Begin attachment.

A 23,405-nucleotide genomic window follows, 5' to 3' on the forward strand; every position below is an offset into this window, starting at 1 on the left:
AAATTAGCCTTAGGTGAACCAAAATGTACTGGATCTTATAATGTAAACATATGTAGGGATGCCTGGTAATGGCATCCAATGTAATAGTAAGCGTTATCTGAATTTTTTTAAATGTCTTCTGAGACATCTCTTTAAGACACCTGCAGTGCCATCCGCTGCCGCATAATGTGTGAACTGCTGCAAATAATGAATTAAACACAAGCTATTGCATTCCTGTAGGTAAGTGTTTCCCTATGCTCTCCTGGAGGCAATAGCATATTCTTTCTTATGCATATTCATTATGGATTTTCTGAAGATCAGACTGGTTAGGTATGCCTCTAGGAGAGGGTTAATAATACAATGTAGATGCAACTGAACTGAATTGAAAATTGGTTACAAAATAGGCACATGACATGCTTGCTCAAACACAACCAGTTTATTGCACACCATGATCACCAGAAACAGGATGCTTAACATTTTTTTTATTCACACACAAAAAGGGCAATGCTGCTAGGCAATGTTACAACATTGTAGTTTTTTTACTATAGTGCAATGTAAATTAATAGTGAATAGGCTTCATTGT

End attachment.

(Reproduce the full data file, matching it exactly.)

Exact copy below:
A 23,405-nucleotide genomic window follows, 5' to 3' on the forward strand; every position below is an offset into this window, starting at 1 on the left:
AAATTAGCCTTAGGTGAACCAAAATGTACTGGATCTTATAATGTAAACATATGTAGGGATGCCTGGTAATGGCATCCAATGTAATAGTAAGCGTTATCTGAATTTTTTTAAATGTCTTCTGAGACATCTCTTTAAGACACCTGCAGTGCCATCCGCTGCCGCATAATGTGTGAACTGCTGCAAATAATGAATTAAACACAAGCTATTGCATTCCTGTAGGTAAGTGTTTCCCTATGCTCTCCTGGAGGCAATAGCATATTCTTTCTTATGCATATTCATTATGGATTTTCTGAAGATCAGACTGGTTAGGTATGCCTCTAGGAGAGGGTTAATAATACAATGTAGATGCAACTGAACTGAATTGAAAATTGGTTACAAAATAGGCACATGACATGCTTGCTCAAACACAACCAGTTTATTGCACACCATGATCACCAGAAACAGGATGCTTAACATTTTTTTTATTCACACACAAAAAGGGCAATGCTGCTAGGCAATGTTACAACATTGTAGTTTTTTTACTATAGTGCAATGTAAATTAATAGTGAATAGGCTTCATTGT